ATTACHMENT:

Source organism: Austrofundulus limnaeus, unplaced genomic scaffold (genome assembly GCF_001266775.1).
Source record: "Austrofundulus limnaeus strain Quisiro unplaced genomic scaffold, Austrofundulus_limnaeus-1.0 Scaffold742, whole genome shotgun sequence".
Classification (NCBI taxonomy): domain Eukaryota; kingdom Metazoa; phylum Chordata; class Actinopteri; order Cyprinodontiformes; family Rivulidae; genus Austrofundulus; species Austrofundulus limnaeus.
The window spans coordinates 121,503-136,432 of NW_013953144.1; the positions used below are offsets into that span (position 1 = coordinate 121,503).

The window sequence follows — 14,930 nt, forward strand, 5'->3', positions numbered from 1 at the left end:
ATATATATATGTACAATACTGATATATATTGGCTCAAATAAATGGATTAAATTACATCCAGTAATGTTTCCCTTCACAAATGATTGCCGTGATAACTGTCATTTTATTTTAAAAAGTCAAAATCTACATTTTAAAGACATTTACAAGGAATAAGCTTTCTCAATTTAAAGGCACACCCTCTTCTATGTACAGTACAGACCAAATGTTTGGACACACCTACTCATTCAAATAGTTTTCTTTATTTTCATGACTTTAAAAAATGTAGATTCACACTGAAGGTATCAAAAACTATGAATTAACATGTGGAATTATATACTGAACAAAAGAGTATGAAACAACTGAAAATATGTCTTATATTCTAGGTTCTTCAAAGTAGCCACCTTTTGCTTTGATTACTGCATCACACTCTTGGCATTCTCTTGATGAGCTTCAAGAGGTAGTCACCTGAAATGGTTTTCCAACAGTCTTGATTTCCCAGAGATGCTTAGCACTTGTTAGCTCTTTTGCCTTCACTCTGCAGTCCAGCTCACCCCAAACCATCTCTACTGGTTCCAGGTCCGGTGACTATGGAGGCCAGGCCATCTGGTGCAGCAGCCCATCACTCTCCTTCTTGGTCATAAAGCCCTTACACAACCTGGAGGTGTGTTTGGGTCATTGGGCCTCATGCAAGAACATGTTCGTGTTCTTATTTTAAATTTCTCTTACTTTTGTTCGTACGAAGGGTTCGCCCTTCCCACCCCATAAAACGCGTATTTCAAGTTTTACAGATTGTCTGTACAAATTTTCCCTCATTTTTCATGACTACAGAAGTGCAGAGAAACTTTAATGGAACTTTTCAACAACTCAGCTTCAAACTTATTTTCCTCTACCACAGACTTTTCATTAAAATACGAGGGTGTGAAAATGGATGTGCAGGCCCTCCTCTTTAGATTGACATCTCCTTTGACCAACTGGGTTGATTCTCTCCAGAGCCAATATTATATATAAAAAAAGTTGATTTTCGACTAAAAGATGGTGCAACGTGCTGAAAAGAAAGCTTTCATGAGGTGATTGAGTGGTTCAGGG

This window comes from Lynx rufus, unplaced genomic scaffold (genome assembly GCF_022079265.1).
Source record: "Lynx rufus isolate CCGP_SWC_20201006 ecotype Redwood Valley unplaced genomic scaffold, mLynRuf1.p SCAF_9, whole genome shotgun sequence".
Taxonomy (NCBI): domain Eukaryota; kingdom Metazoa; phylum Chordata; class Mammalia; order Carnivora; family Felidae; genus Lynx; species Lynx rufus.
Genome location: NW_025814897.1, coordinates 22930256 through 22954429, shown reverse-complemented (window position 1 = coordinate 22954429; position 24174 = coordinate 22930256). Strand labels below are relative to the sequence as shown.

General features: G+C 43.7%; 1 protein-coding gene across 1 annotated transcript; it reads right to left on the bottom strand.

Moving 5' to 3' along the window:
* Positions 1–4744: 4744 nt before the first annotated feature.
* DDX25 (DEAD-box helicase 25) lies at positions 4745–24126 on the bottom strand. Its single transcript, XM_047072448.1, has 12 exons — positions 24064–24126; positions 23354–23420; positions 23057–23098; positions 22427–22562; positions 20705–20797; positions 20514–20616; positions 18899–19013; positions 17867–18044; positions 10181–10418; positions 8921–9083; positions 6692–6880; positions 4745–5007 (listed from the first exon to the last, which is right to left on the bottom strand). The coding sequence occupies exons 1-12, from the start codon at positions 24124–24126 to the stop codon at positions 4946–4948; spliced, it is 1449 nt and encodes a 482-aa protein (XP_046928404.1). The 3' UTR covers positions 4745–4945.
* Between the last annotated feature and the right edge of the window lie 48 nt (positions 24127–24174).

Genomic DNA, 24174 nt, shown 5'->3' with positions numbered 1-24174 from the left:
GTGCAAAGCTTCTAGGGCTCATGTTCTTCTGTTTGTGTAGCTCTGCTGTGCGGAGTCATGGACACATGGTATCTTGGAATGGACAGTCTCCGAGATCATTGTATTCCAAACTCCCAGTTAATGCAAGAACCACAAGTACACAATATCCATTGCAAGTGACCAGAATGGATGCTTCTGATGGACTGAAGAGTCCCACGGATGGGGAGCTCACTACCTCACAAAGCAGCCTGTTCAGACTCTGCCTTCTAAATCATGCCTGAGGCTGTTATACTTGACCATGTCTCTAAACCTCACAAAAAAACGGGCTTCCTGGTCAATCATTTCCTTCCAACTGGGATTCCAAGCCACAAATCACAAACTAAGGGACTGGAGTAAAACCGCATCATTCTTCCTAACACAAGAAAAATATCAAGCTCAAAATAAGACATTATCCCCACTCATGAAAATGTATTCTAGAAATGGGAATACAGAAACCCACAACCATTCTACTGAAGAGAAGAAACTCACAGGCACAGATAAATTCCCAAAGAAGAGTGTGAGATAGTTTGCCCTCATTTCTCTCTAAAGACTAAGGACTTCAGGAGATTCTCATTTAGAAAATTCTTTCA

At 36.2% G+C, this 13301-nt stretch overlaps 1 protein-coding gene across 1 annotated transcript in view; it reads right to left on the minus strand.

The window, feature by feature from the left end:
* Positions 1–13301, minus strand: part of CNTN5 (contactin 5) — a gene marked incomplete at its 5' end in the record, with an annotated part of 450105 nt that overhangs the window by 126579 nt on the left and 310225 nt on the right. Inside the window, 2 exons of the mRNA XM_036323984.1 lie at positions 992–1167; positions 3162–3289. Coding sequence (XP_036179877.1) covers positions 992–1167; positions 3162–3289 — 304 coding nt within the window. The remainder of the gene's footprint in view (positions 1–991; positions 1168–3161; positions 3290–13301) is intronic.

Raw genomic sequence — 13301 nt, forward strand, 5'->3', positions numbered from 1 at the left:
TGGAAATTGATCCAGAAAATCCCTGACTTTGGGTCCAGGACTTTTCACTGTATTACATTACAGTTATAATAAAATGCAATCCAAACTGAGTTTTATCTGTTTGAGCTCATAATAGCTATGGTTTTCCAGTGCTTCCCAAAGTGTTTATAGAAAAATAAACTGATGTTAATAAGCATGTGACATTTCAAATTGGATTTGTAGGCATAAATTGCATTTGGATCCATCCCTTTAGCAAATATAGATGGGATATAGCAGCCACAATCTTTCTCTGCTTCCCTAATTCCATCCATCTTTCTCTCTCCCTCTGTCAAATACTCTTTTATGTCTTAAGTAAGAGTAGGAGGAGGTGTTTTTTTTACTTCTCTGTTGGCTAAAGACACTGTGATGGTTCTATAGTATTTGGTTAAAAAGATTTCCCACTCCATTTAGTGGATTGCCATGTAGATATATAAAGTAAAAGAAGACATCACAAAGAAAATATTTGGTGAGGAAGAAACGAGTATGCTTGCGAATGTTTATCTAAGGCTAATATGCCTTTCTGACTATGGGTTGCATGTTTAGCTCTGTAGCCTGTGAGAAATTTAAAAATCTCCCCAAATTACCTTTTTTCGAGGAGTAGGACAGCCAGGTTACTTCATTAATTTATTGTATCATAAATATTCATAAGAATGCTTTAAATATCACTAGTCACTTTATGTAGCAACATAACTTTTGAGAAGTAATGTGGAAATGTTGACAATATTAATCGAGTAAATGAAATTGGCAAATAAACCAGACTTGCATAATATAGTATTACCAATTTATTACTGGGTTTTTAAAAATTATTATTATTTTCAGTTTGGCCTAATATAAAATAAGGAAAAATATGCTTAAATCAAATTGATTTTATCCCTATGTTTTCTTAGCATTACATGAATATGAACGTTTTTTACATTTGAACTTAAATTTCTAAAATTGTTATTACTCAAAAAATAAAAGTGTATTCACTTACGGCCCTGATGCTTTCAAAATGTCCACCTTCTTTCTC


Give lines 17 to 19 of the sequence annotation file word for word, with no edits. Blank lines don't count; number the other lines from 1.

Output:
GTGCAAAGCTTCTAGGGCTCATGTTCTTCTGTTTGTGTAGCTCTGCTGTGCGGAGTCATGGACACATGGTATCTTGGAATGGACAGTCTCCGAGATCATTGTATTCCAAACTCCCAGTTAATGCAAGAACCACAAGTACACAATATCCATTGCAAGTGACCAGAATGGATGCTTCTGATGGACTGAAGAGTCCCACGGATGGGGAGCTCACTACCTCACAAAGCAGCCTGTTCAGACTCTGCCTTCTAAATCATGCCTGAGGCTGTTATACTTGACCATGTCTCTAAACCTCACAAAAAAACGGGCTTCCTGGTCAATCATTTCCTTCCAACTGGGATTCCAAGCCACAAATCACAAACTAAGGGACTGGAGTAAAACCGCATCATTCTTCCTAACACAAGAAAAATATCAAGCTCAAAATAAGACATTATCCCCACTCATGAAAATGTATTCTAGAAATGGGAATACAGAAACCCACAACCATTCTACTGAAGAGAAGAAACTCACAGGCACAGATAAATTCCCAAAGAAGAGTGTGAGATAGTTTGCCCTCATTTCTCTCTAAAGACTAAGGACTTCAGGAGATTCTCATTTAGAAAATTCTTTCA

At 36.2% G+C, this 13301-nt stretch overlaps 1 protein-coding gene across 1 annotated transcript in view; it reads right to left on the minus strand.

The window, feature by feature from the left end: